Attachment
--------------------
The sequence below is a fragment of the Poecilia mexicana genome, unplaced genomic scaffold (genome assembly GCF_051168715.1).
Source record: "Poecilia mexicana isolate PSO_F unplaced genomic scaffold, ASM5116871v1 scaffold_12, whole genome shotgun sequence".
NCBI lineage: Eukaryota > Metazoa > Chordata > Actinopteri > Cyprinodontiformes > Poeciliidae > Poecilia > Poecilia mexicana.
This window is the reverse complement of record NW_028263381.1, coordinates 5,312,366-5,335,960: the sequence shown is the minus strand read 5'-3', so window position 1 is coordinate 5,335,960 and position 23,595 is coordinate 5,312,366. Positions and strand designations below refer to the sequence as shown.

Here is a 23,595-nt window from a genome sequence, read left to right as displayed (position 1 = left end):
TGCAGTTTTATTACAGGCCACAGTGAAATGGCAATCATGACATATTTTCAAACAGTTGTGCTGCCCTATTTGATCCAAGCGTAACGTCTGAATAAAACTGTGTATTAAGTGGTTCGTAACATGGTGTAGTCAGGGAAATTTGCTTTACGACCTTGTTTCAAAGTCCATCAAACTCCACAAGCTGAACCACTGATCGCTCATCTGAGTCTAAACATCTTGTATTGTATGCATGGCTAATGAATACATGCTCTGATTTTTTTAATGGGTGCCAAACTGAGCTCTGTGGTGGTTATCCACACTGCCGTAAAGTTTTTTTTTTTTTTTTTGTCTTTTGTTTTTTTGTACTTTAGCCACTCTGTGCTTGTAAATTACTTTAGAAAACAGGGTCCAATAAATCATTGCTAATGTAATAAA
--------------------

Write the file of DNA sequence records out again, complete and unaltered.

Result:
The sequence below is a fragment of the Poecilia mexicana genome, unplaced genomic scaffold (genome assembly GCF_051168715.1).
Source record: "Poecilia mexicana isolate PSO_F unplaced genomic scaffold, ASM5116871v1 scaffold_12, whole genome shotgun sequence".
NCBI lineage: Eukaryota > Metazoa > Chordata > Actinopteri > Cyprinodontiformes > Poeciliidae > Poecilia > Poecilia mexicana.
This window is the reverse complement of record NW_028263381.1, coordinates 5,312,366-5,335,960: the sequence shown is the minus strand read 5'-3', so window position 1 is coordinate 5,335,960 and position 23,595 is coordinate 5,312,366. Positions and strand designations below refer to the sequence as shown.

Here is a 23,595-nt window from a genome sequence, read left to right as displayed (position 1 = left end):
TGCAGTTTTATTACAGGCCACAGTGAAATGGCAATCATGACATATTTTCAAACAGTTGTGCTGCCCTATTTGATCCAAGCGTAACGTCTGAATAAAACTGTGTATTAAGTGGTTCGTAACATGGTGTAGTCAGGGAAATTTGCTTTACGACCTTGTTTCAAAGTCCATCAAACTCCACAAGCTGAACCACTGATCGCTCATCTGAGTCTAAACATCTTGTATTGTATGCATGGCTAATGAATACATGCTCTGATTTTTTTAATGGGTGCCAAACTGAGCTCTGTGGTGGTTATCCACACTGCCGTAAAGTTTTTTTTTTTTTTTTTGTCTTTTGTTTTTTTGTACTTTAGCCACTCTGTGCTTGTAAATTACTTTAGAAAACAGGGTCCAATAAATCATTGCTAATGTAATAAA